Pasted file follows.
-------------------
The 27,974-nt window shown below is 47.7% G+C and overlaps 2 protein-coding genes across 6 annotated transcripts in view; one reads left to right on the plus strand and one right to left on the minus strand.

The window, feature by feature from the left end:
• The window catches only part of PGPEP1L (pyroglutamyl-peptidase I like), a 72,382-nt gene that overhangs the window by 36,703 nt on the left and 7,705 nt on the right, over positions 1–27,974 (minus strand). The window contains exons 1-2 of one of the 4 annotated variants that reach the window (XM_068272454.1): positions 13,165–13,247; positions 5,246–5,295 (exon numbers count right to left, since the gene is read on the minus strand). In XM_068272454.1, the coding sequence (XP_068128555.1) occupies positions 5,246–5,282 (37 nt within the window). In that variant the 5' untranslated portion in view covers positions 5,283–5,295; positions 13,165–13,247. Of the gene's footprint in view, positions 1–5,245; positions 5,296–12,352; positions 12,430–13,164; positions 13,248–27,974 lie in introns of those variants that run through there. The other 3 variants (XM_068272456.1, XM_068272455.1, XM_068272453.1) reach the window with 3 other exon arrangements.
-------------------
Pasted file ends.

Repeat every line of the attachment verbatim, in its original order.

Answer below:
The 27,974-nt window shown below is 47.7% G+C and overlaps 2 protein-coding genes across 6 annotated transcripts in view; one reads left to right on the plus strand and one right to left on the minus strand.

The window, feature by feature from the left end:
• The window catches only part of PGPEP1L (pyroglutamyl-peptidase I like), a 72,382-nt gene that overhangs the window by 36,703 nt on the left and 7,705 nt on the right, over positions 1–27,974 (minus strand). The window contains exons 1-2 of one of the 4 annotated variants that reach the window (XM_068272454.1): positions 13,165–13,247; positions 5,246–5,295 (exon numbers count right to left, since the gene is read on the minus strand). In XM_068272454.1, the coding sequence (XP_068128555.1) occupies positions 5,246–5,282 (37 nt within the window). In that variant the 5' untranslated portion in view covers positions 5,283–5,295; positions 13,165–13,247. Of the gene's footprint in view, positions 1–5,245; positions 5,296–12,352; positions 12,430–13,164; positions 13,248–27,974 lie in introns of those variants that run through there. The other 3 variants (XM_068272456.1, XM_068272455.1, XM_068272453.1) reach the window with 3 other exon arrangements.